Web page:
reliant on a monolith view
to spew the news
no encouragement to choose
your own script or political views
You’re either with or against us
And if you’re against us
Then trust us
your mental health…
Only MAGA wealth
could make you belch
The unspeakable
The reprehensible
The indefensible

That an individual should think for herself

vote with her own mind
conceive social narratives on her own time
and remind others
we’re all sisters and brothers
and love one another
even when you disagree
no need to freeze
your friendship or ease
your love for one another
let our disagreements bring us together
to communicate forever
and deliver a community
free from impunity
and disparagement of free thinkers

but instead
here’s a script so many have read
let’s preach that love trumps hate
and berate and dump
hate and bump anyone who won’t pump
this narrative, this script
don’t you dare take a risk
and use your gift
to script your own wish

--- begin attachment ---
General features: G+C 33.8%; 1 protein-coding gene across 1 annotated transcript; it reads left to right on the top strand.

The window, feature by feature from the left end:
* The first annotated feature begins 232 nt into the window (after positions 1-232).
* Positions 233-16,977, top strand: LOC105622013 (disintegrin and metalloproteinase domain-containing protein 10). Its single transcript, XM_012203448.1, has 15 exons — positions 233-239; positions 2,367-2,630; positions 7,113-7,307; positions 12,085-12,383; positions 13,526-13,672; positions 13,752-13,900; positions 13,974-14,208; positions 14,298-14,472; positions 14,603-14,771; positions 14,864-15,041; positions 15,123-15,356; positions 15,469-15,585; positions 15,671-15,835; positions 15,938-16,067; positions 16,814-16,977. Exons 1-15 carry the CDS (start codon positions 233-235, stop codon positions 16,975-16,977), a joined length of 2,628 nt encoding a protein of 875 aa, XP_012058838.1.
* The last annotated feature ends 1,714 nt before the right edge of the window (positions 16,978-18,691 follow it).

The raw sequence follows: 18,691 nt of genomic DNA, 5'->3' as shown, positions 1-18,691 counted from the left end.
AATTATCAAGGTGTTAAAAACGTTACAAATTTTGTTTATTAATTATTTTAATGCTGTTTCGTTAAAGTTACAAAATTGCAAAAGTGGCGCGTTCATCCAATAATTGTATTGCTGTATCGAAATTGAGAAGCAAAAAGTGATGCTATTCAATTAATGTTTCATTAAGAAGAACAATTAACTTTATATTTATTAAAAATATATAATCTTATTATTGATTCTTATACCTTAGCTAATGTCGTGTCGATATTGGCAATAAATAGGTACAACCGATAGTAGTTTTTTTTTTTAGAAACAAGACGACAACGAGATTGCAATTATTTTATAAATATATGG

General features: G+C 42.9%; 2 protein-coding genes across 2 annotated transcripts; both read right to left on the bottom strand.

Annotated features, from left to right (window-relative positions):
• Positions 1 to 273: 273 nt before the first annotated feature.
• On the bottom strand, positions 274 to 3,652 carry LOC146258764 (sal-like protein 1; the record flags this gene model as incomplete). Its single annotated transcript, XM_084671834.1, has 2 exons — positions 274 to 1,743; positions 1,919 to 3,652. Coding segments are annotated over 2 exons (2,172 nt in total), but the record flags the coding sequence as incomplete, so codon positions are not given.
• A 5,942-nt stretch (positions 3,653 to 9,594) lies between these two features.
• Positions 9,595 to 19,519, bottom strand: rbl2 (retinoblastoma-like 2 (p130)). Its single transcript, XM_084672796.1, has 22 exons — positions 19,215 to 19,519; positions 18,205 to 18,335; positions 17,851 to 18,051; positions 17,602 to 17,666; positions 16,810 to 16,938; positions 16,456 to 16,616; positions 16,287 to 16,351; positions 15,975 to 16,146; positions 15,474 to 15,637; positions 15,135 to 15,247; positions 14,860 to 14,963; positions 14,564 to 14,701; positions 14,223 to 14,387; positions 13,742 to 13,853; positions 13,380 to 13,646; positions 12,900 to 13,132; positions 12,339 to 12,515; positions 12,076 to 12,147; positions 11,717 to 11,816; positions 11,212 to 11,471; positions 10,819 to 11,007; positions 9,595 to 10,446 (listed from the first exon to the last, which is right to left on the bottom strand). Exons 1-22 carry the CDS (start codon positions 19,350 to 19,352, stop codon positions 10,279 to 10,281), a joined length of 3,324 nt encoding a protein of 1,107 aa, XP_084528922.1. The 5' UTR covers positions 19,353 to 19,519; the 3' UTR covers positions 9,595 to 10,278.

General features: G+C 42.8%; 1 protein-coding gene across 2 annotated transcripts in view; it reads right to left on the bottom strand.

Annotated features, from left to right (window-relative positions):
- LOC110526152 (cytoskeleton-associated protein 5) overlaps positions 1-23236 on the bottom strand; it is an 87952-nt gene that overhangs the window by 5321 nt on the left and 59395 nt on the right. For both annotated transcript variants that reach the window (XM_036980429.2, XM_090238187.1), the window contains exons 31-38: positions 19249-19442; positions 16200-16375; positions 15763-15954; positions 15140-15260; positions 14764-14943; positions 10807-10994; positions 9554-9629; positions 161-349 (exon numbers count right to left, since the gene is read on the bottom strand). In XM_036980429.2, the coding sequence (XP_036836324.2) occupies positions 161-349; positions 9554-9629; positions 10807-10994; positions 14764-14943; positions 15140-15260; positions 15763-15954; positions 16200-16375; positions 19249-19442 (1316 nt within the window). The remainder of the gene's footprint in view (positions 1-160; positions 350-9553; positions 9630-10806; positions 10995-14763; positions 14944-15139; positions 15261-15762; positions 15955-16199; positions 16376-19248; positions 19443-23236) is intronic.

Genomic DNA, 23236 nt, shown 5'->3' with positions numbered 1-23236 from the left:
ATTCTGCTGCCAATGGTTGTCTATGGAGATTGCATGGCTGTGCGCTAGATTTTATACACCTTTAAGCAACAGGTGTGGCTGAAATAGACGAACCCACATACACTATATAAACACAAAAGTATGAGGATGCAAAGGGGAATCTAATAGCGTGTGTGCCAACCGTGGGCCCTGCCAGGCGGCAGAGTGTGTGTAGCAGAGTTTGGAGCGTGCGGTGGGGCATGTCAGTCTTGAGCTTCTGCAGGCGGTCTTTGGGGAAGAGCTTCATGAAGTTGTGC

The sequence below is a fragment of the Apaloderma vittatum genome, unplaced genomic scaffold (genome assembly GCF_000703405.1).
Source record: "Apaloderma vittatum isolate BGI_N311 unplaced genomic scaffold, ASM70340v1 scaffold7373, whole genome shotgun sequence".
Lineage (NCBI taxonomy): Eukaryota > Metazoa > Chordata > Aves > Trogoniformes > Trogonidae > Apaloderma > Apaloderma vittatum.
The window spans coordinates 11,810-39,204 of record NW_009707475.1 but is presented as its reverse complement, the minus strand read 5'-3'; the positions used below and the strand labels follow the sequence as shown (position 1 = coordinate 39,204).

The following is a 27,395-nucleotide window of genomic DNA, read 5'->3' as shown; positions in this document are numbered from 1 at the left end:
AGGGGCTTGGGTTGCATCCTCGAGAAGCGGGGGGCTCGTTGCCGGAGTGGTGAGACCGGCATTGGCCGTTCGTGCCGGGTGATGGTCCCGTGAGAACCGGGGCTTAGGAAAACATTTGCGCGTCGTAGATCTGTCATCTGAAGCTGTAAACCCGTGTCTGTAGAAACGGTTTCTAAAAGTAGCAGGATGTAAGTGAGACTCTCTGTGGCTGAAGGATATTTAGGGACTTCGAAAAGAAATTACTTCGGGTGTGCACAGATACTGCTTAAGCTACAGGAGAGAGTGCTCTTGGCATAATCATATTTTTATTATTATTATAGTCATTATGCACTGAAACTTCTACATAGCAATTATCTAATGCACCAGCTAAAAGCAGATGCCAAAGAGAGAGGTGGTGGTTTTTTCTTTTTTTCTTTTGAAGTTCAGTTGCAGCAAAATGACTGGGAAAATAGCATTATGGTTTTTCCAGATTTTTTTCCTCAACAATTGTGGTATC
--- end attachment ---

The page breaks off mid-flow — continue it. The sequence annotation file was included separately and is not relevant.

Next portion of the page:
for those you love
naw, you gotta hold others above
and be declarative
in this narrative
it’s so imperative
to regurgitate the pejorative
to reiterate the derogative
against those who won’t recite
this narrative and ignite
and incite this particular plight
You’re with us or against us
as if us exists without your trust
remember, your fans will abandon you and despise you
so reprise this on cue
narrate, slew and spew this view..
You’re with us or against us

And let’s pretend to be woke folks
and invoke a broke hoax
to coax the most votes
and boast of our great hopes
while we drop bombs
with open palms
washed of the tragedy
of a failed strategy
but keep out of your mind
who gets to define
who and what programs your mind
free thinking, in time
will be scripted and blind

What a difference a preposition makes

“Behind every great man is a great woman”